Friday, June 7, 2024

No Bounty for Kaspersky

Alexander Martin (via Damien Petrilli):

Apple declined to issue a bug bounty to the Russian cybersecurity company Kaspersky Lab after it disclosed four zero-day vulnerabilities in iPhone software that were allegedly used to spy on Kaspersky employees as well as Russian diplomats.


Operation Triangulation, as the spying campaign was named, was “definitely the most sophisticated attack chain we have ever seen,” the Kaspersky researchers said, with an explanation of it including 13 separate bullet points.


On the same day as Kaspersky’s disclosure, Russia’s Federal Security Service (FSB) accused the United States and Apple of having collaborated to enable the U.S. to spy on Russian diplomats.


Although Kaspersky is not specifically sanctioned in the United States in relation to the Ukraine conflict, the Department of Homeland Security had previously banned its products from government use on security grounds due to the level of control anti-virus software requires on a computer and the risks attached to that control for a company based in Russia.

See also: MalwareTips.


Update (2024-06-12): Arin Waichulis (Hacker News):

Galov even proposed that Kaspersky donate the bounty to charity, but Apple rejected this, citing internal policies without explanation. It’s not uncommon for research firms to donate bounty payments from large companies to charity. Some perceive it as an extension of their ethical obligation, but it undeniably contributes to a positive reputation within the security community.


According to Apple’s Security Bounty Program, the reward for discovering such vulnerabilities can be up to $1 million. It’s crucial to maintain this reward, as non-reported iOS zero-days can sell for well north of a million dollars in corners of the dark web.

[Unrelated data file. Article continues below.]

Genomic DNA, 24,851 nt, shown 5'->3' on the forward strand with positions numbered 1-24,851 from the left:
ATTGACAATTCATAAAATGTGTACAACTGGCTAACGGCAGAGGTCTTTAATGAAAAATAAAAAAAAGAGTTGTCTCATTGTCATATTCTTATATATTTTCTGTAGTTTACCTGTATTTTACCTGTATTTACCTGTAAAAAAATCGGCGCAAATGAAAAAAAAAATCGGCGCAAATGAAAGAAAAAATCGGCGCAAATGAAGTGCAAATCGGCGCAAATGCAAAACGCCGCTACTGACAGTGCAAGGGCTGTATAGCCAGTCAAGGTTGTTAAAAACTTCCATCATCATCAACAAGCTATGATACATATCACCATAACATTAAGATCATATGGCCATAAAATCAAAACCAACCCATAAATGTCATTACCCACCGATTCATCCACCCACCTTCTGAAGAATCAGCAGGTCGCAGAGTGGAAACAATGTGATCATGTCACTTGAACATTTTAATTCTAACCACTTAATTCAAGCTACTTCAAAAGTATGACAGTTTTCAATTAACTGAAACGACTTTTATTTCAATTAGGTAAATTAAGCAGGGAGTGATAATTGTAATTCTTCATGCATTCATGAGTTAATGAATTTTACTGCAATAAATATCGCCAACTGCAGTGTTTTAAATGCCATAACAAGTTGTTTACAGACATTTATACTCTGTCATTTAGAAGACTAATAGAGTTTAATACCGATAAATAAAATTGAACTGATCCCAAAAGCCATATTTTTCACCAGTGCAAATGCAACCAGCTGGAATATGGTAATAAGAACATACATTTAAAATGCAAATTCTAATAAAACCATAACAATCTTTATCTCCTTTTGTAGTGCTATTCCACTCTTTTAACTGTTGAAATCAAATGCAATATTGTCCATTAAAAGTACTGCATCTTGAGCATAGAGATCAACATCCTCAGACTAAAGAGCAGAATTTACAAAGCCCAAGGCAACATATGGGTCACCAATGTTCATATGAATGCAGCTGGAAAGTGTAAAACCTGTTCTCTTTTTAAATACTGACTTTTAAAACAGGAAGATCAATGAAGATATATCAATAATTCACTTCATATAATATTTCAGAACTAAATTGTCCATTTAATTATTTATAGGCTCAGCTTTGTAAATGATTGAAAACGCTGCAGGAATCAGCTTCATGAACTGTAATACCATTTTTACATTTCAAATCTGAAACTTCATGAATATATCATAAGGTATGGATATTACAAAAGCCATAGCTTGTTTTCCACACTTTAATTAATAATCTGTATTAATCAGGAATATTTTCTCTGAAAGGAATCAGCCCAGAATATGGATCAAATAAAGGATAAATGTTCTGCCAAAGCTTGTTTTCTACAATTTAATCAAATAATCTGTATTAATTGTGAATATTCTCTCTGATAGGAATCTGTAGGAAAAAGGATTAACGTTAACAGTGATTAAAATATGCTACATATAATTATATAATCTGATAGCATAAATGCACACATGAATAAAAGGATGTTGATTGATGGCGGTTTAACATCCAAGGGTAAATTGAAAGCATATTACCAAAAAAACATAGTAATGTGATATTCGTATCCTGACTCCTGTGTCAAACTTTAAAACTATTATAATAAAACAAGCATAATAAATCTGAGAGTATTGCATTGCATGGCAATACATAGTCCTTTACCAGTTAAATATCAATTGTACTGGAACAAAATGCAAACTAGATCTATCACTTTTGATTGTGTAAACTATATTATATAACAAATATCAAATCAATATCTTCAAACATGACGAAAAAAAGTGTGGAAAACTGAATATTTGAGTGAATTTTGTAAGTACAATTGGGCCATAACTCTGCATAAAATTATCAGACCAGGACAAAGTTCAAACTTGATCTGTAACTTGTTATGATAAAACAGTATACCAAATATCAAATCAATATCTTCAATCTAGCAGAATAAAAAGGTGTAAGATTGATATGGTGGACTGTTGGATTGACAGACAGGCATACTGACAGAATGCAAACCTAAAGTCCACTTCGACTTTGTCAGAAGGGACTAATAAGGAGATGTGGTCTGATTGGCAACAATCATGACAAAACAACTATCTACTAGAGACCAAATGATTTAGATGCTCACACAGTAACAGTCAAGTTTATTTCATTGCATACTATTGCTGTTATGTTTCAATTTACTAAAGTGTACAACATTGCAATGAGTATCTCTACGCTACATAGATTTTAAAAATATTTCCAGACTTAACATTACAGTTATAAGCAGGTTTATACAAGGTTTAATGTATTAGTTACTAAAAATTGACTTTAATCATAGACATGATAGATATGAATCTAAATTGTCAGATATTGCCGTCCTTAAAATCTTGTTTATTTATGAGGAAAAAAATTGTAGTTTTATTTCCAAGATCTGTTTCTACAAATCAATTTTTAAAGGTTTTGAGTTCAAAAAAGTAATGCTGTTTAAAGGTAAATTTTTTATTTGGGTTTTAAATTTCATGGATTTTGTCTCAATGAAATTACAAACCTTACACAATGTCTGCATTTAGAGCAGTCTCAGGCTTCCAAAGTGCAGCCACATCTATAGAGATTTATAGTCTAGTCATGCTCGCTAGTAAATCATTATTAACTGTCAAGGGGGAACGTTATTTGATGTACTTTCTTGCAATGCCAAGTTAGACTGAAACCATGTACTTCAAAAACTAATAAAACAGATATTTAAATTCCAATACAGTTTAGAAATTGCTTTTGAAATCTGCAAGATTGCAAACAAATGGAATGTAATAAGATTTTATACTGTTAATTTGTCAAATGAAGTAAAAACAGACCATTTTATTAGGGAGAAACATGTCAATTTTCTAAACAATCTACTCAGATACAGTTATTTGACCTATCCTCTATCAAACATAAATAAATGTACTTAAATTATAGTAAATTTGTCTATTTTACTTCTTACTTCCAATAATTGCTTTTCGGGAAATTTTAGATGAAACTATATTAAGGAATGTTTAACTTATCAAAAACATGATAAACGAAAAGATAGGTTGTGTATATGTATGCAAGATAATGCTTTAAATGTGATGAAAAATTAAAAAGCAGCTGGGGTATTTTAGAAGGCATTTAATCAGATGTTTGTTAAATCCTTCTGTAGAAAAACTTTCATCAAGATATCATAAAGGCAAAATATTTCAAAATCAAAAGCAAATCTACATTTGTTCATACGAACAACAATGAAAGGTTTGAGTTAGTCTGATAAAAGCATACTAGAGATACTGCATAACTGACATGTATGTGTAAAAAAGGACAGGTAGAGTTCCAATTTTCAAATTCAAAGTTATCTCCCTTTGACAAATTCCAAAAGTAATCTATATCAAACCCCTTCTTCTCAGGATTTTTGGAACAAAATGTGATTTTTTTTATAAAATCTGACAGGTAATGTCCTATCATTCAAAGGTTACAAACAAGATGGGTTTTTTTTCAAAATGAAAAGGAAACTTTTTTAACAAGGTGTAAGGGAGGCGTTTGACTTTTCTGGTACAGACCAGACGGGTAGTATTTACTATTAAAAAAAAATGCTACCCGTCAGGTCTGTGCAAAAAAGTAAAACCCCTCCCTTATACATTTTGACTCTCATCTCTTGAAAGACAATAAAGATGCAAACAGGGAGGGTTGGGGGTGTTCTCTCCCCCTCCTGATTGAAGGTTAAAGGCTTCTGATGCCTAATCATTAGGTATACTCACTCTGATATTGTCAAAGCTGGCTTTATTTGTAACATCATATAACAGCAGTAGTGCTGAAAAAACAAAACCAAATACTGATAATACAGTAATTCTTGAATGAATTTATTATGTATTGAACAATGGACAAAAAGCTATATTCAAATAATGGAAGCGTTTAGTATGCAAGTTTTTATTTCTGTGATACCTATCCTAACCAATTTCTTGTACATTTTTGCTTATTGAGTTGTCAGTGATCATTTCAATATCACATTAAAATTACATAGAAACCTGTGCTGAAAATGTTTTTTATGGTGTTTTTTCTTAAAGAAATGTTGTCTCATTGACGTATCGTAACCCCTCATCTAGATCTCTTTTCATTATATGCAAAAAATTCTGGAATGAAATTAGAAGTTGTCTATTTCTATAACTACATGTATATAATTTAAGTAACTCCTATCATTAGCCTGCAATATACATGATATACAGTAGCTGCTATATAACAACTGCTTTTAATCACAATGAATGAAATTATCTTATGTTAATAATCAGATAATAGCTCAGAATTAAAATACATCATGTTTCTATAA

Additionally, per Apple Security Bounty’s terms and conditions, “Apple Security Bounty awards may not be paid to you if you are in any U.S. embargoed countries or on the U.S. Treasury Department’s list of Specially Designated Nationals, the U.S. Department of Commerce Denied Person’s List or Entity List, or any other restricted party lists.”

It doesn’t seem like giving it to charity would violate the sanctions.

Nick Heer:

Kaspersky discovered this malware. It has affected devices running versions up to iOS 15.7, and it has been seen in use as early as 2019.

Dan Goodin (via Hacker News):

According to officials inside the Russian National Coordination Centre for Computer Incidents, the attacks were part of a broader campaign by the US National Security Agency that infected several thousand iPhones belonging to people inside diplomatic missions and embassies in Russia, specifically from those located in NATO countries, post-Soviet nations, Israel, and China. A separate alert from the FSB, Russia's Federal Security Service, alleged Apple cooperated with the NSA in the campaign. An Apple representative denied the claim.

Kaspersky Lab (via Hacker News):

This script allows to scan iTunes backups for indicator of compromise by Operation Triangulation.

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Old Unix Geek

I remember watching a presentation the Kaspersky guys did on that. It was a jaw-droppingly bad set of bugs. If Kaspersky were working with the Russian Government, you'd expect them to keep quiet about it, so that the FSB could exploit it. But they didn't, suggesting they aren't working with the FSB.

I find it pretty pathetic that Apple doesn't consider this level of bug worth a reward. It suggests their "privacy" assurances aren't worth very much, and also that the attack might have been done by a government that has the power to seal Apple's lips.

I think if you have a bounty program the amounts per exploit/type should be published and predetermined. The policy shouldn’t be “maybe we’ll pay you if we feel like it.”

Isn't this par for the course? I feel like we get "Apple doesn't pay out bug bounties" as headlines quite often. Honestly, I have no faith in the company.

Maybe Apple doesn't feel obligated to honor the bounty program if someone uncover vulnerabilities that were a feature rather than a bug.

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